As elementary students swayed like seaweed and waddled like penguins in a dance lesson during an ocean-themed camp, they were soaking in something they probably didn’t realize – lots of English language.
That was the real goal of the two-week summer camp – a first offered by the Placentia-Yorba Linda Unified School District along with a university and a performance center in Southern California. Students who are English learners learned new, advanced English words and phrases and had opportunities to use them during the science and arts camp.
The free Fun in the Sun and Under the Sea English Learner Enrichment Summer Camp was directed at 150 students in 3rd through 5th grades who know almost enough English to test out of being English learners. The idea was to catch students before they become “long-term English learners” – those who have been in U.S. schools for more than six years and have yet to be “reclassified” as proficient in English.
“When you talk to them, it feels like, ‘Oh, this kid doesn’t need help in English,’” said Laurel Estrada, program specialist for federally funded Title 1 programs for low-income students. “But they have trouble making the jump from conversational English to academic English.”
The issue of “long-term English learners” has gotten attention statewide, especially over the past five years after a Californians Together report revealed that large numbers of students were remaining English learners well into middle and high school.
“Everybody treats me good here. It was nothing like I thought. It’s like the best school ever,” said Oscar Cortez, 11.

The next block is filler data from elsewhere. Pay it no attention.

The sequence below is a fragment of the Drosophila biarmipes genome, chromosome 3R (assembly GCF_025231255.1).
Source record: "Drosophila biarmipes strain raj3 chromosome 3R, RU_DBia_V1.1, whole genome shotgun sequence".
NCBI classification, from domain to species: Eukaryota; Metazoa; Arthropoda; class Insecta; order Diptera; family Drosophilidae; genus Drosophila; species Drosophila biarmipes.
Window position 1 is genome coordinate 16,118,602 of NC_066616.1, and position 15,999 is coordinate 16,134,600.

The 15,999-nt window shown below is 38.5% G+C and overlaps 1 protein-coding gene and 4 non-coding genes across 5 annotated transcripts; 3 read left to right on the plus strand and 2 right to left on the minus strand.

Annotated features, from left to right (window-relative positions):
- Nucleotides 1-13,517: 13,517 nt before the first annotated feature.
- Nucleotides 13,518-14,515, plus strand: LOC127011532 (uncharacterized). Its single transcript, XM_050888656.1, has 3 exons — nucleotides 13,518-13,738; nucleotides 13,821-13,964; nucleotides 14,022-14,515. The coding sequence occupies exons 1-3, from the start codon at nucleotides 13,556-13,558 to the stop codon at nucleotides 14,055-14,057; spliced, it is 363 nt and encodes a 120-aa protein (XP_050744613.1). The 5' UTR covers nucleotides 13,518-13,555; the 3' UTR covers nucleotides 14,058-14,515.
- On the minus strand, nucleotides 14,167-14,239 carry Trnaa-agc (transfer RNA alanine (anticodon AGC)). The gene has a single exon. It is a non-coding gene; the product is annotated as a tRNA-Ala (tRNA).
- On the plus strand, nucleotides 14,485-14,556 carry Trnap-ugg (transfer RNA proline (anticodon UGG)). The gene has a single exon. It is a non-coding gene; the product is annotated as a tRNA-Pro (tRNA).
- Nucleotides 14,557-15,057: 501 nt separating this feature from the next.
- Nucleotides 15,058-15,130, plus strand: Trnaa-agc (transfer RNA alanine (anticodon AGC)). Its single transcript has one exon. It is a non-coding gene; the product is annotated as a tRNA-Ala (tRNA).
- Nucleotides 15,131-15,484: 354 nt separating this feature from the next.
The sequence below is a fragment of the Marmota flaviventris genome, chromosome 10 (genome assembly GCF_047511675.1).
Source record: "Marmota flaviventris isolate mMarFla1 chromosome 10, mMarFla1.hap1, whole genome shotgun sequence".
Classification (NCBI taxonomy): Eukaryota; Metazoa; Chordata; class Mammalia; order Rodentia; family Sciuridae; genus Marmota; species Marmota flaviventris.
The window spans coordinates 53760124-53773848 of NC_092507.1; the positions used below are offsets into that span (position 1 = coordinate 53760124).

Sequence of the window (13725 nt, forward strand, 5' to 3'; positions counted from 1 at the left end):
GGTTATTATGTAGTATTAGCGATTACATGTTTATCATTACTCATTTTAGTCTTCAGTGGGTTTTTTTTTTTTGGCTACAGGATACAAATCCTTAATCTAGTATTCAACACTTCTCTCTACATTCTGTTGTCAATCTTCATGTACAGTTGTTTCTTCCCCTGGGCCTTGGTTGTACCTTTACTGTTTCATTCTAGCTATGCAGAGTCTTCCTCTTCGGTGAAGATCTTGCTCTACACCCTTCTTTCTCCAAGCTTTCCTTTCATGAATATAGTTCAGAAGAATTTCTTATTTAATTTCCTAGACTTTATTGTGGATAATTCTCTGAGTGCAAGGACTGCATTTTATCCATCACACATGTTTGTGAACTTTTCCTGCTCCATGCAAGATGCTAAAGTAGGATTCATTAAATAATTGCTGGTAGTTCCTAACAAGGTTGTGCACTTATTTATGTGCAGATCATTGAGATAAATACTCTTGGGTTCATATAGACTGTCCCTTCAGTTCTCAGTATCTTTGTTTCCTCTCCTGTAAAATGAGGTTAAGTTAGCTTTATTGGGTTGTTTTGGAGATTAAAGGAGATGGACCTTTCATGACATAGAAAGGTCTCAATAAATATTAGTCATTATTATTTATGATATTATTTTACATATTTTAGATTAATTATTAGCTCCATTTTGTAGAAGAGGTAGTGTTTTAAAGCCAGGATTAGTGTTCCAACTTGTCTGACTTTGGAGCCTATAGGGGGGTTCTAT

In reviewing 40 districts, about 59 percent of 6th- through 12th–grade English learners had been in the system more than six years, according to the 2010 report. Yet, those older students got little help with their language needs, increasing their risk of being put in remedial classes or dropping out, the report states.
“It made the kids visible,” said Shelly Spiegel-Coleman, executive director of Californians Together. “Once we put out the report and the numbers… districts just really dug into their data and started looking at what they needed to do.”
Since then, the state has started tracking the number of students who have remained English learners for six or more years. As of 2013-14, the most recent numbers available, about 72 percent of English learners in grades 6 through 12 – or 339,129 students – had been in school for more than six years.
Because some research shows that it often takes five to seven years to master a new language, schools statewide are taking steps to make sure their students become proficient in English within that timeframe.